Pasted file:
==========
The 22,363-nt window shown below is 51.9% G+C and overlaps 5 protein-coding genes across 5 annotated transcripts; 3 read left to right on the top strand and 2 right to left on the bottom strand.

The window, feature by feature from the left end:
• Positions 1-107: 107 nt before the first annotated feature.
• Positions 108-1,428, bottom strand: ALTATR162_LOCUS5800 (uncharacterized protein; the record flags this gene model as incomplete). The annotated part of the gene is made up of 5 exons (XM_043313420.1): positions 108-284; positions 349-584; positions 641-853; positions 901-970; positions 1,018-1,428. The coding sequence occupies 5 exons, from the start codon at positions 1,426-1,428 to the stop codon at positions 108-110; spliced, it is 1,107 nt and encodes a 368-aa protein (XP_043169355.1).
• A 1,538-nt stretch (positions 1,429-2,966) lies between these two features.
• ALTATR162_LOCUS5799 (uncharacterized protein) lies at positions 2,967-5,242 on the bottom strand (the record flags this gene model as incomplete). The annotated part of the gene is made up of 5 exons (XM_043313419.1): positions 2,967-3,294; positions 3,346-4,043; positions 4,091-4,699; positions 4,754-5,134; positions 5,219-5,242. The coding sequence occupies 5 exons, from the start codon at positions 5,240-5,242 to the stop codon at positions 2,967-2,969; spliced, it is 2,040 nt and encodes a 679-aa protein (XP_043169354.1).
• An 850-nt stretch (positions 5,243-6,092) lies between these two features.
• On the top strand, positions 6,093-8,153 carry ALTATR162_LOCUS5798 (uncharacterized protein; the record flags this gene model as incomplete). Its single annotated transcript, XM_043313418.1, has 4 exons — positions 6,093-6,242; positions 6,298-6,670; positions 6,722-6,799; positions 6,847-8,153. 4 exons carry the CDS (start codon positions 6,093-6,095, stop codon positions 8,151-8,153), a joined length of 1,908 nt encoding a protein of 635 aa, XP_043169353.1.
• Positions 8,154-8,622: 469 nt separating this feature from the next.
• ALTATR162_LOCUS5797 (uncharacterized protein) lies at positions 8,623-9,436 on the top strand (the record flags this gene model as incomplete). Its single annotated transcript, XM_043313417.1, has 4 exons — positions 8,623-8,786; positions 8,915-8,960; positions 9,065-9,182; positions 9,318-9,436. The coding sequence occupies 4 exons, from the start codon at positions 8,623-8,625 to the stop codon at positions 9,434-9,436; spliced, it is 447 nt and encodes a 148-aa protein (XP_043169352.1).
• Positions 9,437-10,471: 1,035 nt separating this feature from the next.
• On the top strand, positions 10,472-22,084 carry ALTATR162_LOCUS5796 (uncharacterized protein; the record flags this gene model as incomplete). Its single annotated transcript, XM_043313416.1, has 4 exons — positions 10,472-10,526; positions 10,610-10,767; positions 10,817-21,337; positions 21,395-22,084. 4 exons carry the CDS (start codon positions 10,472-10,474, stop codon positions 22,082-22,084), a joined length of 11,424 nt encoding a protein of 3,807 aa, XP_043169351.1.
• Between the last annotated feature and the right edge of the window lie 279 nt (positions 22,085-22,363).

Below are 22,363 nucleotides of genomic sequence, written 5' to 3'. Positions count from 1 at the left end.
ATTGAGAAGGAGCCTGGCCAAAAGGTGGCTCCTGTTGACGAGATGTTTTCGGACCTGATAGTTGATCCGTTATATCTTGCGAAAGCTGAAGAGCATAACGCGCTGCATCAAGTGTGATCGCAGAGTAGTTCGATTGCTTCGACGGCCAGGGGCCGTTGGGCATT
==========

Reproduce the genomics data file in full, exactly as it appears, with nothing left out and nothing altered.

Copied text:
The 22,363-nt window shown below is 51.9% G+C and overlaps 5 protein-coding genes across 5 annotated transcripts; 3 read left to right on the top strand and 2 right to left on the bottom strand.

The window, feature by feature from the left end:
• Positions 1-107: 107 nt before the first annotated feature.
• Positions 108-1,428, bottom strand: ALTATR162_LOCUS5800 (uncharacterized protein; the record flags this gene model as incomplete). The annotated part of the gene is made up of 5 exons (XM_043313420.1): positions 108-284; positions 349-584; positions 641-853; positions 901-970; positions 1,018-1,428. The coding sequence occupies 5 exons, from the start codon at positions 1,426-1,428 to the stop codon at positions 108-110; spliced, it is 1,107 nt and encodes a 368-aa protein (XP_043169355.1).
• A 1,538-nt stretch (positions 1,429-2,966) lies between these two features.
• ALTATR162_LOCUS5799 (uncharacterized protein) lies at positions 2,967-5,242 on the bottom strand (the record flags this gene model as incomplete). The annotated part of the gene is made up of 5 exons (XM_043313419.1): positions 2,967-3,294; positions 3,346-4,043; positions 4,091-4,699; positions 4,754-5,134; positions 5,219-5,242. The coding sequence occupies 5 exons, from the start codon at positions 5,240-5,242 to the stop codon at positions 2,967-2,969; spliced, it is 2,040 nt and encodes a 679-aa protein (XP_043169354.1).
• An 850-nt stretch (positions 5,243-6,092) lies between these two features.
• On the top strand, positions 6,093-8,153 carry ALTATR162_LOCUS5798 (uncharacterized protein; the record flags this gene model as incomplete). Its single annotated transcript, XM_043313418.1, has 4 exons — positions 6,093-6,242; positions 6,298-6,670; positions 6,722-6,799; positions 6,847-8,153. 4 exons carry the CDS (start codon positions 6,093-6,095, stop codon positions 8,151-8,153), a joined length of 1,908 nt encoding a protein of 635 aa, XP_043169353.1.
• Positions 8,154-8,622: 469 nt separating this feature from the next.
• ALTATR162_LOCUS5797 (uncharacterized protein) lies at positions 8,623-9,436 on the top strand (the record flags this gene model as incomplete). Its single annotated transcript, XM_043313417.1, has 4 exons — positions 8,623-8,786; positions 8,915-8,960; positions 9,065-9,182; positions 9,318-9,436. The coding sequence occupies 4 exons, from the start codon at positions 8,623-8,625 to the stop codon at positions 9,434-9,436; spliced, it is 447 nt and encodes a 148-aa protein (XP_043169352.1).
• Positions 9,437-10,471: 1,035 nt separating this feature from the next.
• On the top strand, positions 10,472-22,084 carry ALTATR162_LOCUS5796 (uncharacterized protein; the record flags this gene model as incomplete). Its single annotated transcript, XM_043313416.1, has 4 exons — positions 10,472-10,526; positions 10,610-10,767; positions 10,817-21,337; positions 21,395-22,084. 4 exons carry the CDS (start codon positions 10,472-10,474, stop codon positions 22,082-22,084), a joined length of 11,424 nt encoding a protein of 3,807 aa, XP_043169351.1.
• Between the last annotated feature and the right edge of the window lie 279 nt (positions 22,085-22,363).

Below are 22,363 nucleotides of genomic sequence, written 5' to 3'. Positions count from 1 at the left end.
ATTGAGAAGGAGCCTGGCCAAAAGGTGGCTCCTGTTGACGAGATGTTTTCGGACCTGATAGTTGATCCGTTATATCTTGCGAAAGCTGAAGAGCATAACGCGCTGCATCAAGTGTGATCGCAGAGTAGTTCGATTGCTTCGACGGCCAGGGGCCGTTGGGCATT